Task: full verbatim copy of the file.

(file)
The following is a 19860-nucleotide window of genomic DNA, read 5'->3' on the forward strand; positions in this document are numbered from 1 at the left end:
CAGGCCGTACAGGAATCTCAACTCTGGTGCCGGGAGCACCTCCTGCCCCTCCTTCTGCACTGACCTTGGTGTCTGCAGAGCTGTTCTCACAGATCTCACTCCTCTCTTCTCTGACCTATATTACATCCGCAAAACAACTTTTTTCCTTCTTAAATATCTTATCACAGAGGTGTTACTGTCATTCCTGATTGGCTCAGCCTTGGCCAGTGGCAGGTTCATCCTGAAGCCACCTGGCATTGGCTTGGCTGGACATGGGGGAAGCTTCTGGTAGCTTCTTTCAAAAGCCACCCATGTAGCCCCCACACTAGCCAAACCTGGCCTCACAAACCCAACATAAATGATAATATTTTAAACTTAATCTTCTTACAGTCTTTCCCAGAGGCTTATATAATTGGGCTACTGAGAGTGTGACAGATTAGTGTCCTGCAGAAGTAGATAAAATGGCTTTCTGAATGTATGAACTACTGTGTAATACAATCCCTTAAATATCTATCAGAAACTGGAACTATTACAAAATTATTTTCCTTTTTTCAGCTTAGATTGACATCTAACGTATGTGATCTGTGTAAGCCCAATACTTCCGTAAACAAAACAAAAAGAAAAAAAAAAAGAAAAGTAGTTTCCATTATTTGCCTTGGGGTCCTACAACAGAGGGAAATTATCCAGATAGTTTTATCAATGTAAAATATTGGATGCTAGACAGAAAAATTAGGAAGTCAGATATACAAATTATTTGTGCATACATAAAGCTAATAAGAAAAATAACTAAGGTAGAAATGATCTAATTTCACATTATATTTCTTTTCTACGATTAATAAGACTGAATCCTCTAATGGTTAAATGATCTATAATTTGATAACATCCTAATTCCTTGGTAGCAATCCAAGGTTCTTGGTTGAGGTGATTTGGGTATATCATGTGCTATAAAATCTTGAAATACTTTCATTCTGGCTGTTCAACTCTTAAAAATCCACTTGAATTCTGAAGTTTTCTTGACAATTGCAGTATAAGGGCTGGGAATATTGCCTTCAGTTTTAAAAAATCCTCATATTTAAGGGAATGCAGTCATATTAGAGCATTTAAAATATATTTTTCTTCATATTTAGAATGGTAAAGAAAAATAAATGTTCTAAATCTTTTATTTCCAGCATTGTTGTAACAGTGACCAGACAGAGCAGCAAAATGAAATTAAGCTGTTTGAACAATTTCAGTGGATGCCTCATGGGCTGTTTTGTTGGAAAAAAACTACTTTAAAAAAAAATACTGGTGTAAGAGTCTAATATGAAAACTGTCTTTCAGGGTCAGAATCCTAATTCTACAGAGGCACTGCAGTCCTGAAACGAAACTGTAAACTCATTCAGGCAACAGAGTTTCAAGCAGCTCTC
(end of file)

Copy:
The following is a 19860-nucleotide window of genomic DNA, read 5'->3' on the forward strand; positions in this document are numbered from 1 at the left end:
CAGGCCGTACAGGAATCTCAACTCTGGTGCCGGGAGCACCTCCTGCCCCTCCTTCTGCACTGACCTTGGTGTCTGCAGAGCTGTTCTCACAGATCTCACTCCTCTCTTCTCTGACCTATATTACATCCGCAAAACAACTTTTTTCCTTCTTAAATATCTTATCACAGAGGTGTTACTGTCATTCCTGATTGGCTCAGCCTTGGCCAGTGGCAGGTTCATCCTGAAGCCACCTGGCATTGGCTTGGCTGGACATGGGGGAAGCTTCTGGTAGCTTCTTTCAAAAGCCACCCATGTAGCCCCCACACTAGCCAAACCTGGCCTCACAAACCCAACATAAATGATAATATTTTAAACTTAATCTTCTTACAGTCTTTCCCAGAGGCTTATATAATTGGGCTACTGAGAGTGTGACAGATTAGTGTCCTGCAGAAGTAGATAAAATGGCTTTCTGAATGTATGAACTACTGTGTAATACAATCCCTTAAATATCTATCAGAAACTGGAACTATTACAAAATTATTTTCCTTTTTTCAGCTTAGATTGACATCTAACGTATGTGATCTGTGTAAGCCCAATACTTCCGTAAACAAAACAAAAAGAAAAAAAAAAAGAAAAGTAGTTTCCATTATTTGCCTTGGGGTCCTACAACAGAGGGAAATTATCCAGATAGTTTTATCAATGTAAAATATTGGATGCTAGACAGAAAAATTAGGAAGTCAGATATACAAATTATTTGTGCATACATAAAGCTAATAAGAAAAATAACTAAGGTAGAAATGATCTAATTTCACATTATATTTCTTTTCTACGATTAATAAGACTGAATCCTCTAATGGTTAAATGATCTATAATTTGATAACATCCTAATTCCTTGGTAGCAATCCAAGGTTCTTGGTTGAGGTGATTTGGGTATATCATGTGCTATAAAATCTTGAAATACTTTCATTCTGGCTGTTCAACTCTTAAAAATCCACTTGAATTCTGAAGTTTTCTTGACAATTGCAGTATAAGGGCTGGGAATATTGCCTTCAGTTTTAAAAAATCCTCATATTTAAGGGAATGCAGTCATATTAGAGCATTTAAAATATATTTTTCTTCATATTTAGAATGGTAAAGAAAAATAAATGTTCTAAATCTTTTATTTCCAGCATTGTTGTAACAGTGACCAGACAGAGCAGCAAAATGAAATTAAGCTGTTTGAACAATTTCAGTGGATGCCTCATGGGCTGTTTTGTTGGAAAAAAACTACTTTAAAAAAAAATACTGGTGTAAGAGTCTAATATGAAAACTGTCTTTCAGGGTCAGAATCCTAATTCTACAGAGGCACTGCAGTCCTGAAACGAAACTGTAAACTCATTCAGGCAACAGAGTTTCAAGCAGCTCTC